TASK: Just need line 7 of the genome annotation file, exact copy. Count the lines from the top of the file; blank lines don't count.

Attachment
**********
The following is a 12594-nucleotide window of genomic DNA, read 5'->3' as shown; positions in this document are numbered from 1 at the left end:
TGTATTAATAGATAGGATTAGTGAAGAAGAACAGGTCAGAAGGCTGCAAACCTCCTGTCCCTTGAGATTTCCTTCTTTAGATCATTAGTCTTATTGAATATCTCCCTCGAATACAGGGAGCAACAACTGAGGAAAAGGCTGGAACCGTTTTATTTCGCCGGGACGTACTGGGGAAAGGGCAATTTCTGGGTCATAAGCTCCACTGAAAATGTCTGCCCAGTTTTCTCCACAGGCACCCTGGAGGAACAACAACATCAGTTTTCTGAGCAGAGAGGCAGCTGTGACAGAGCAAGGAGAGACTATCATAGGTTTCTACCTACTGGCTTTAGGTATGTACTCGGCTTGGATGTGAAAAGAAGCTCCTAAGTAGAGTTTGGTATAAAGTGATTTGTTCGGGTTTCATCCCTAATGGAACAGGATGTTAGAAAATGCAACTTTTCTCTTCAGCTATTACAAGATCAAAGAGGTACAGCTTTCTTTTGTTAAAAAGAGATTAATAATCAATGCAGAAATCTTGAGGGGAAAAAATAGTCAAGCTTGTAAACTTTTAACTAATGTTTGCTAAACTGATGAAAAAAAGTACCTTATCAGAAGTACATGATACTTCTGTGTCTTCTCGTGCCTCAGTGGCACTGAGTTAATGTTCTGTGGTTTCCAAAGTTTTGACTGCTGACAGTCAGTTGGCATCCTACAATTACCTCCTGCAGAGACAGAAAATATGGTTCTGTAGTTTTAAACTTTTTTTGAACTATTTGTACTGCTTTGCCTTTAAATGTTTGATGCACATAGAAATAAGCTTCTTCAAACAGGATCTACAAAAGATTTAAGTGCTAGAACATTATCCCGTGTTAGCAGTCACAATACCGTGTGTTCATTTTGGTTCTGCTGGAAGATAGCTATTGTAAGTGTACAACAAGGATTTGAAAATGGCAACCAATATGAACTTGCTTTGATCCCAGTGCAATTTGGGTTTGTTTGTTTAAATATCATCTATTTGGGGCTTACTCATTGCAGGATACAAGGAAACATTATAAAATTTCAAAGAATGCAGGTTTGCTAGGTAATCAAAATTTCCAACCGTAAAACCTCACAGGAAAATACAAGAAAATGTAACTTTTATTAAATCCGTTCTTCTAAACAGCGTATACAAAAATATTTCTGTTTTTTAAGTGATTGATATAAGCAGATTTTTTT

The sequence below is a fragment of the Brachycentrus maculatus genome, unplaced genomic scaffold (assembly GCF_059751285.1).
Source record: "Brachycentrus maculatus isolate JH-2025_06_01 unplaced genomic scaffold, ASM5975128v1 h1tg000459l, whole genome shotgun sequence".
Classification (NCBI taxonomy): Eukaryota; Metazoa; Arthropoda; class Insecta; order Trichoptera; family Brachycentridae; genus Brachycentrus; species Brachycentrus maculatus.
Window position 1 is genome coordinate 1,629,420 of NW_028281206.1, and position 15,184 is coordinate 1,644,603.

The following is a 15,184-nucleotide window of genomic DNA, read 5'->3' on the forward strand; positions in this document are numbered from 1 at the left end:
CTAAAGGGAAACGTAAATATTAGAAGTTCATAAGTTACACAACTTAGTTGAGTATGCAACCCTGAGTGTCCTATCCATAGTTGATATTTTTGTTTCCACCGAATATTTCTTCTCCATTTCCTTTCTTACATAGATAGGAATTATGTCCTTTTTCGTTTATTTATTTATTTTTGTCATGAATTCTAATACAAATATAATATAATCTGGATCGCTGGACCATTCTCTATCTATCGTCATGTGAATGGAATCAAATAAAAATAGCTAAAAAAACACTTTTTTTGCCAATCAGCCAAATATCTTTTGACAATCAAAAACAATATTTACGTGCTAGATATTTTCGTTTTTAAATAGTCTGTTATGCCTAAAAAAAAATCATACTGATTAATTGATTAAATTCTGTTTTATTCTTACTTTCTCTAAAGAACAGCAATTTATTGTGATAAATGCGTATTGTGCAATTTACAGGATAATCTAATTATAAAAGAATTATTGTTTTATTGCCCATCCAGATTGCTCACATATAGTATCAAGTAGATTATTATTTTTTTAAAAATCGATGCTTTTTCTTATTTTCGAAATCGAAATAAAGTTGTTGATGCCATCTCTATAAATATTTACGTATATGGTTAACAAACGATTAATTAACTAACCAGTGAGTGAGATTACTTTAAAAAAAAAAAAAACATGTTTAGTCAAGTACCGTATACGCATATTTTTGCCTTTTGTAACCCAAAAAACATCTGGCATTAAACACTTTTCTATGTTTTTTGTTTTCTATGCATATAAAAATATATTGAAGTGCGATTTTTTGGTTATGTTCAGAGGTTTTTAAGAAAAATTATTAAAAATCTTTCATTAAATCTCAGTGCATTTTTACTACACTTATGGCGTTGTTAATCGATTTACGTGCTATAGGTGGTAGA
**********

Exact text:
The following is a 15,184-nucleotide window of genomic DNA, read 5'->3' on the forward strand; positions in this document are numbered from 1 at the left end: